Though flu season usually peaks later in the year, the number of cases of flu across the nation and in Texas is already increasing at a rapid rate, according to both the federal Centers for Disease Control and Prevention (CDC) and the Texas Department of Health Services (DSHS). Eight children have already died in Texas, 22 nationwide. "We are seeing high levels of flu activity across Texas right now," said Dr. John Hellerstedt, DSHS Commissioner in a recent press release. "Young children are one of the groups known to be at high risk of hospitalization or death from complications of the flu. Getting your flu shot is one of the best ways to protect them and everyone else in the community."
Flu season has kept Scott Reynolds, pharmacist at CVS Pharmacy in Dumas, pretty busy this year. He says activity has been "pretty constant" and that it has been "much worse than last year." The good news, however, is that there is plenty of vaccine this year, including the high dose vaccine that Reynolds says is recommended for people over 65.
As of the latest CDC surveillance report at the end of December, there have been 4.6 million cases of flu nationwide resulting in 39,000 hospitalizations and a total of 2100 deaths. A majority of the deaths have been people over 65 or those with compromised immune systems. "Seasonal influenza activity in the United States continues to increase and has been elevated for seven weeks," the report states. The report characterizes flu activity in Texas now as "widespread," and Texas is one of the 28 states with "high" activity.
The majority of cases have been Influenza B/Victoria viruses, which is unusual for this time of year, according to the report.
For Moore County, the Moore County Hospital District reports that, unlike some areas of the country, flu season came "later than normal this year." But, "reported cases of flu in the hospital/emergency room tripled mid-December and have remained high … physician clinics appear to be treating an average to slightly higher amount of flu cases so far," according to Ashley Smith of MCHD. "Though currently high, flu numbers have not exceeded prior years (to date), but this may be a result of the late season." Smith says both A and B strains have been seen in Moore County. The B strain has been the most dominant in the last few weeks.
"Almost all of the influenza viruses tested this season are susceptible to the four Food and Drug Administration approved influenza antiviral medications recommended for use this year," the report continues.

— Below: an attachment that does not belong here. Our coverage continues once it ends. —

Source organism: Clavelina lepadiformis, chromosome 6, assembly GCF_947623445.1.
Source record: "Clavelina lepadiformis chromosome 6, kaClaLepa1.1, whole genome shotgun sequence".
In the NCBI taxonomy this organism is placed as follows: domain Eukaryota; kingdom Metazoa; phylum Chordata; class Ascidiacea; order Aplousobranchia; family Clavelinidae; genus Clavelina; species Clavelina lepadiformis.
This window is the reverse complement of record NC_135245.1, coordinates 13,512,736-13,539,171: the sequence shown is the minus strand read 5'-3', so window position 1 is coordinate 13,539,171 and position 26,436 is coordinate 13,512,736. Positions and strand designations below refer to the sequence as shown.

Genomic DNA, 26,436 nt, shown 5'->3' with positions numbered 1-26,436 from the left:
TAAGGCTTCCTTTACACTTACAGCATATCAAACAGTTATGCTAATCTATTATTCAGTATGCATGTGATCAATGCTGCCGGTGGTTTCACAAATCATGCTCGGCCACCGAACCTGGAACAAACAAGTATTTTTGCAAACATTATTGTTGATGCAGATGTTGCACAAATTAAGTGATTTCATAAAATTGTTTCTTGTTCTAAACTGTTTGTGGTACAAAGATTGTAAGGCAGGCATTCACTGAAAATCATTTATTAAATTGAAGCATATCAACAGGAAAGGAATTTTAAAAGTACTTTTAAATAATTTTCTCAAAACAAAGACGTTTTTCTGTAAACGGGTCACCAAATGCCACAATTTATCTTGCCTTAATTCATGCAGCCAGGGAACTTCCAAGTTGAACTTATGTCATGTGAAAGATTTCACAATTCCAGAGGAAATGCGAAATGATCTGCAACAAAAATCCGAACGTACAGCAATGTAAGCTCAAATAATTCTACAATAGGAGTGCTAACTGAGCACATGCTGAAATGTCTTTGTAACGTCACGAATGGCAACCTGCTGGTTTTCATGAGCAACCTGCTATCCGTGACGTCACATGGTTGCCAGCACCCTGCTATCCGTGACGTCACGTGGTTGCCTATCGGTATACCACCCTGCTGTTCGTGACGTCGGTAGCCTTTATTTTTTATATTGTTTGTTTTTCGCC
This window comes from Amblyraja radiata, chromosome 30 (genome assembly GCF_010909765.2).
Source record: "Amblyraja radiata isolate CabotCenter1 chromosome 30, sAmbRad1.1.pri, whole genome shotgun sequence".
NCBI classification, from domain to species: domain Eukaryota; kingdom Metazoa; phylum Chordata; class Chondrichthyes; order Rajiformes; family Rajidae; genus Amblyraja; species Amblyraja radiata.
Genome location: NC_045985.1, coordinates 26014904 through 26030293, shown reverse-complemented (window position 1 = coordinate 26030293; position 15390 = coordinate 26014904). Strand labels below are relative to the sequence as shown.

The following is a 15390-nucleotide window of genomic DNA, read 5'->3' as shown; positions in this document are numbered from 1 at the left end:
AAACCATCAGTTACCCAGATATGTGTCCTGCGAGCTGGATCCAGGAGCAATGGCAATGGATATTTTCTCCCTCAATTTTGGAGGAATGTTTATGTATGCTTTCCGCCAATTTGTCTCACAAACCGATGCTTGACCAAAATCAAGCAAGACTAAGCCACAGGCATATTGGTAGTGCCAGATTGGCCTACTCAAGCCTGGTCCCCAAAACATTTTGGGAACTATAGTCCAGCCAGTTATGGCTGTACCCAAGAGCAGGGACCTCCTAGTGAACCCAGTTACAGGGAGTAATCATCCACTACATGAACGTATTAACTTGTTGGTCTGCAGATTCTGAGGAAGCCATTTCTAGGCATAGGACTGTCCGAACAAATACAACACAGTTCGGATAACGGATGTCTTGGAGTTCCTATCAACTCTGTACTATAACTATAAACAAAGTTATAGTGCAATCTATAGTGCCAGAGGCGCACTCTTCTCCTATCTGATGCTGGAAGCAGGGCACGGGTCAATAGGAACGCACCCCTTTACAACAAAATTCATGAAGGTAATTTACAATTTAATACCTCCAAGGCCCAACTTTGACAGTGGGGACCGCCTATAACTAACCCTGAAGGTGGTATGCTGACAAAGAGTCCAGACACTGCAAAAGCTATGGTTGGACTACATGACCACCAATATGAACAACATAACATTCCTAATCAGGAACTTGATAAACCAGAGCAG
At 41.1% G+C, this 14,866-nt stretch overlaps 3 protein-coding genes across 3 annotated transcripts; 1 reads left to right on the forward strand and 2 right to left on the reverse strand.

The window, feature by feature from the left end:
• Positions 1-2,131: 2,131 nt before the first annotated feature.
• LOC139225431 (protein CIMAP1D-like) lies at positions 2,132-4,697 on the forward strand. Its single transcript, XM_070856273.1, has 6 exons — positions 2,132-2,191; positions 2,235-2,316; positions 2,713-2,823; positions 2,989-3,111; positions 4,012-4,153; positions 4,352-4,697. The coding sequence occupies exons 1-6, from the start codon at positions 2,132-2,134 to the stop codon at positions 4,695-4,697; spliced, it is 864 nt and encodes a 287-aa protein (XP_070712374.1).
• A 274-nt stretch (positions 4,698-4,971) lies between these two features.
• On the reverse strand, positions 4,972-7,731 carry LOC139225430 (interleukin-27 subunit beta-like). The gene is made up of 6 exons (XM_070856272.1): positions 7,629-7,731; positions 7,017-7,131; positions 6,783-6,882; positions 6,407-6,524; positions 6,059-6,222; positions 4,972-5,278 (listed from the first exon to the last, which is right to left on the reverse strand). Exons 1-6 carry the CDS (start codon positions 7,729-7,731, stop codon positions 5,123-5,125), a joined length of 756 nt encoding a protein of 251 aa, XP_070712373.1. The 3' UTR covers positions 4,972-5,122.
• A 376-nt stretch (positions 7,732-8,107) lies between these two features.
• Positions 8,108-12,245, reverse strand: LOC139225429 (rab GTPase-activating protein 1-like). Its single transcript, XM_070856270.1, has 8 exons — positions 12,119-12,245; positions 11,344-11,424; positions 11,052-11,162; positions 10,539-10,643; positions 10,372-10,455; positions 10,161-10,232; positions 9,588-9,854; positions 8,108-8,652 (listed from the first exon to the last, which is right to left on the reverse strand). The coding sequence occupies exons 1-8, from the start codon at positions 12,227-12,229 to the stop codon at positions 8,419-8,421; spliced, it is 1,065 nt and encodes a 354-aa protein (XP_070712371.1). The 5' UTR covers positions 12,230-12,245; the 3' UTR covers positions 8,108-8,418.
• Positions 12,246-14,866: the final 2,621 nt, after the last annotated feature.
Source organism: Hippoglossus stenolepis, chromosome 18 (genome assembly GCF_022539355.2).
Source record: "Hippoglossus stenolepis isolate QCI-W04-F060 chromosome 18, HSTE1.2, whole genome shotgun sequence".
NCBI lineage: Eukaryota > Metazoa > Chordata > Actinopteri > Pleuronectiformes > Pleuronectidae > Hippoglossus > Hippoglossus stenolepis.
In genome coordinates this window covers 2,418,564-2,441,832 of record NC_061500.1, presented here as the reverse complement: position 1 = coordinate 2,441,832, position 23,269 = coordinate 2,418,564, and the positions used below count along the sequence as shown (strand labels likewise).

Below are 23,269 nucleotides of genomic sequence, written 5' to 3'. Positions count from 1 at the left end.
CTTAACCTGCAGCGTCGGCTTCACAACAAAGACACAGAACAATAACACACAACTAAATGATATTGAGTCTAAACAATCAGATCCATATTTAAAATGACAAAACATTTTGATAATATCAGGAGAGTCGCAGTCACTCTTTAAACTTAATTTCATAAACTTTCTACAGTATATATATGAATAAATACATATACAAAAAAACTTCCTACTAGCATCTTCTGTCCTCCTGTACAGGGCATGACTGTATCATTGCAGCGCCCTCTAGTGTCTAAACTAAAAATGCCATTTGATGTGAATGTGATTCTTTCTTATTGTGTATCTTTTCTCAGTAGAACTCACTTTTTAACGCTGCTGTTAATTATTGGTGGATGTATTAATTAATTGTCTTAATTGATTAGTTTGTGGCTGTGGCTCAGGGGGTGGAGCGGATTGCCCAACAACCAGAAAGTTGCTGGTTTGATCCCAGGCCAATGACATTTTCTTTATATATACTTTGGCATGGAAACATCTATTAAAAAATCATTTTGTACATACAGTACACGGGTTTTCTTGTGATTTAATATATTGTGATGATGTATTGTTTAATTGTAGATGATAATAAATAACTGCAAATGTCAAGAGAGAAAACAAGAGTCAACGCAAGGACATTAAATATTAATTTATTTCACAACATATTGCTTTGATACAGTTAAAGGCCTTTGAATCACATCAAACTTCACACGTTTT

Health experts urge everyone over 6 months of age to get a flu shot. The shots are effective in preventing cases and minimizing the symptoms of people who do get ill. And, contrary to popular belief, they say flu shots cannot give people the flu. Most people experience no or very mild temporary side effects or reactions to the vaccination. They recommend that children, anyone over 65, pregnant women, those with chronic illnesses, caregivers, and others who are around someone with a compromised immune system especially should have the shot. At least four of the children who have died in Texas so far, did not have the vaccination, according to the DSHS. The CDC says that studies show that "flu vaccination of the mother during pregnancy can protect the baby after birth from flu infection for several months." Children younger than six months are too young for the vaccination and are at high risk for the disease.
The CDC recommends people follow some common sense measures for preventing the spread of the flu: avoid close contact with people who are ill, wash your hands often, and keep them away from your face. In addition, you should use an alcohol-based sanitizer on your hands and any contaminated surface.
If you do get sick, stay home until you are fever free without medication for at least 24 hours. If you have to go out, limit contact with others, and cover your nose and mouth with a tissue when you cough or sneeze.
"Any time you can't control fever or keep food and water down, a flu patient should get to either the ER or his or her health care provider," said former Moore County Hospital District ED Director/Trauma Coordinator Joshua Bailey, BSN, RN. These are signs that the disease may be becoming more serious.